Customer Service Voice AI Startup Tenyx Raises $15M
Enterprise voice AI startup Tenyx has raised $15 million in a seed funding round led by Point72 Ventures. Tenyx provides a platform for building virtual customer service agents, a market that has exploded in the wake of the COVID-19 pandemic. Tenyx’s founders are also notable for having launched drive-thru restaurant voice AI provider Apprente, acquired by McDonald’s in 2019 for its new McD Tech Labs before IBM purchased the division late last year.
Tenyx offers companies a way to build automated customer service voice AI adapted to the particular company. The company describes its AI as neuroscience-inspired, meaning it is better able to understand intent and respond accordingly. Tenyx claims its AI improves through real-time learning, incorporating new information as it arrives. That reduces the time needed to train new models for a client and ups the AI’s value the more it talks to customers. Tenyx’s first funding round is earmarked for both technical improvements and business development, including growing the Palo Alto-based team.
“The AI community has accepted limitations of current technology, including the inability to learn continually, as humans do, and the prohibitively long model training times in contemporary systems. Inspired by how the brain represents and learns new information, we set out to solve these challenges and deliver the long-awaited robust voice-based customer support agents” Tenyx CEO Itamar Arel said. “Leveraging its groundbreaking AI tech, Tenyx will automate customer service initiatives by endowing machines with the ability to continually learn from interacting with humans, much like new employees do. The result is substantial cost reduction along with vastly improved personalized customer experience.”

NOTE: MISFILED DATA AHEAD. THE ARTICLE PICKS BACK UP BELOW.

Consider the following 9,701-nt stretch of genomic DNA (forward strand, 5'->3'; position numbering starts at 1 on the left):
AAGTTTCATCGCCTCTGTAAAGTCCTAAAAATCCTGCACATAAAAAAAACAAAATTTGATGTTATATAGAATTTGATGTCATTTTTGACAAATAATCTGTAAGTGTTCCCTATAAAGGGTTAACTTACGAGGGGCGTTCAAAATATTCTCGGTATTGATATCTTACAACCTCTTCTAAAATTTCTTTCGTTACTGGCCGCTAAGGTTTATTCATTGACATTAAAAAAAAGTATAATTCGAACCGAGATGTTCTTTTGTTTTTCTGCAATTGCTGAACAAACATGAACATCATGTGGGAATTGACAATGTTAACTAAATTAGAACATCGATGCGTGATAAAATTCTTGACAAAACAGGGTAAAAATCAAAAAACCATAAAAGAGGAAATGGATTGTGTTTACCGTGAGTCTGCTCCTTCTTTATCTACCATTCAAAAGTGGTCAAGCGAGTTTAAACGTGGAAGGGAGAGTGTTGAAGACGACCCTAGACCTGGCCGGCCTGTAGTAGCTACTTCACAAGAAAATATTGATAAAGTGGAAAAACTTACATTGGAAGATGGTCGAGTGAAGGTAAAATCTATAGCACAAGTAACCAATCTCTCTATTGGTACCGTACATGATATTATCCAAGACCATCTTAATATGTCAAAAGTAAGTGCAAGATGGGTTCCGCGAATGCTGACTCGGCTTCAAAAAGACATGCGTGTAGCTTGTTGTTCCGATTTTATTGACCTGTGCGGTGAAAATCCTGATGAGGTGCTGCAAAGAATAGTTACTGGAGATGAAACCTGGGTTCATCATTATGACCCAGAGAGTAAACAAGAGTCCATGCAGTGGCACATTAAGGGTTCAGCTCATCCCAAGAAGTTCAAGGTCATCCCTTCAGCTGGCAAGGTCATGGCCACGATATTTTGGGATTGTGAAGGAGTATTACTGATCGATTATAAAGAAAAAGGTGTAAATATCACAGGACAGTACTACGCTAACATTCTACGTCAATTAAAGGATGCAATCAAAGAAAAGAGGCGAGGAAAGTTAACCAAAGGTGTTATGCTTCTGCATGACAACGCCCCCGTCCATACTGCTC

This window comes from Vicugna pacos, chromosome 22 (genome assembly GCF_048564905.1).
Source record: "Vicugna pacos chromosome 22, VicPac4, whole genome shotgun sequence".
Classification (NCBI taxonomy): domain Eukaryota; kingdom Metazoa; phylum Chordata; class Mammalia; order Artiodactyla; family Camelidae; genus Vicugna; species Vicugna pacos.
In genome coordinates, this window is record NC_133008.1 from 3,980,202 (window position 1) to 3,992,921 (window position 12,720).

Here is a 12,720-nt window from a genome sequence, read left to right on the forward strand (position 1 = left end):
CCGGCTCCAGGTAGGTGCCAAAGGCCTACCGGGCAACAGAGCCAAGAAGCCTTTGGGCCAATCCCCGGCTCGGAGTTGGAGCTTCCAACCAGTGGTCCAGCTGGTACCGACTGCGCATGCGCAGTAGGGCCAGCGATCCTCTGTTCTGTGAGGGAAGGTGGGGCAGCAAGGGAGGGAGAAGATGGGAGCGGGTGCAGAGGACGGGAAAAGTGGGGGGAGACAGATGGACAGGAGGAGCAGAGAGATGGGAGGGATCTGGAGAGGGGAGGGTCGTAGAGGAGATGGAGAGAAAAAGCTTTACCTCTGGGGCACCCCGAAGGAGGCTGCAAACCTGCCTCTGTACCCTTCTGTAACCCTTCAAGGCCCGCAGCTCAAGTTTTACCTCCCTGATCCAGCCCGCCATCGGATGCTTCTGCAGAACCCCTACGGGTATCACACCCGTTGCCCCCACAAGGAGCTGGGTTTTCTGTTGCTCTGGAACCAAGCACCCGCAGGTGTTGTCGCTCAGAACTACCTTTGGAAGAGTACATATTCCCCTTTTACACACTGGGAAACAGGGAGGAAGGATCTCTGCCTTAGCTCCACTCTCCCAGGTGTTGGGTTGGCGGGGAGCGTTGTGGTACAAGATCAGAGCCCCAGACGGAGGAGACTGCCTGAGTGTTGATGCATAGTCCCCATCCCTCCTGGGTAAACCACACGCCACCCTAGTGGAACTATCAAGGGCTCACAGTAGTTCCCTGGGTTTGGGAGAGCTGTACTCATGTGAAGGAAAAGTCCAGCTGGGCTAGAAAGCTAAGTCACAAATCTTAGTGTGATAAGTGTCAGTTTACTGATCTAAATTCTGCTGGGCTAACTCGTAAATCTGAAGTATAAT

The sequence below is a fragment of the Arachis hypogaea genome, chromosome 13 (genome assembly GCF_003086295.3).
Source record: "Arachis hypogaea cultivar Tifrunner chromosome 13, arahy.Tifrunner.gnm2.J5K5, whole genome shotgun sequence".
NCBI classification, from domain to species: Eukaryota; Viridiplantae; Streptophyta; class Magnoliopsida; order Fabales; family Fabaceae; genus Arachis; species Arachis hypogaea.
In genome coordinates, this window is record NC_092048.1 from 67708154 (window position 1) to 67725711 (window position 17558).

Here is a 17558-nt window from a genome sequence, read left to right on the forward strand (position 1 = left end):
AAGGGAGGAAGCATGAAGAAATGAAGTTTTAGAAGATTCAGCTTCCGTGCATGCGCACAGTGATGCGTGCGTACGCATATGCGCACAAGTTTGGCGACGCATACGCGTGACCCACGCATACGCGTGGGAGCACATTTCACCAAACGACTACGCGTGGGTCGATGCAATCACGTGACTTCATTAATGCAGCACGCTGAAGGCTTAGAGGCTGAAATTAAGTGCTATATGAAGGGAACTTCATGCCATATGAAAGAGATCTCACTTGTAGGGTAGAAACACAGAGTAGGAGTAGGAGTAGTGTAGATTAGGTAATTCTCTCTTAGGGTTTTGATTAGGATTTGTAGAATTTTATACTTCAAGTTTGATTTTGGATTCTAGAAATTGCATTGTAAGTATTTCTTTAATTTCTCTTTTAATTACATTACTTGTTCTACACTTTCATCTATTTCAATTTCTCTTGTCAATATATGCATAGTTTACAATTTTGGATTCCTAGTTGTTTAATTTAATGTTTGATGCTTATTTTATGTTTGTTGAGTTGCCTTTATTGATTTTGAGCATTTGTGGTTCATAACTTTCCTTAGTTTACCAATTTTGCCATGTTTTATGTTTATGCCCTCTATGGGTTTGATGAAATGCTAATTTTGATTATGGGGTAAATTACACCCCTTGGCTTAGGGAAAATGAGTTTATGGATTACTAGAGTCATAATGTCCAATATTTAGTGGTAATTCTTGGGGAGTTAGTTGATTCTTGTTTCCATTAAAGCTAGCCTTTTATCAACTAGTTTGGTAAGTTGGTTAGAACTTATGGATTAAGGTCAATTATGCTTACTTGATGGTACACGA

Voice AI Service
The burgeoning demand for combining voice AI and customer service has seen plenty of significant funding and acquisitions. The amounts range broadly, but large checks are a regular event, whether Observe.AI’s $125 million, Glia’s $45 million, or the truly enormous $400 million raised by Uniphore. Meanwhile, Gupshup has applied the $340 million raised last year and gone on a buying spree of conversational AI providers specializing in verticals like banking and e-commerce.
Arel and his team are almost certainly applying what they learned from Apprente to Tenyx. The link between food orders and general customer interactions is not hard to follow, though the corporate changeovers are a little more complex. McDonald’s had worked with Apprente to run field tests of its Automated Order Taking (AOT) tech before deciding to buy the company. The fast-food giant made Apprente the core of its plans for tech development, naming Arel as vice president and leader of the new McD Technology Labs. 10 McDonald’s drive-thrus around Chicago began trialing the voice AI on after. The sale of McD Tech Labs to IBM supposedly also marked a joint investment in automated drive-thrus, with a particular focus on scaling the tech with IBM’s Watson AI and natural language understanding. The close of that acquisition in December is also when Arel and his team left to found Tenyx.
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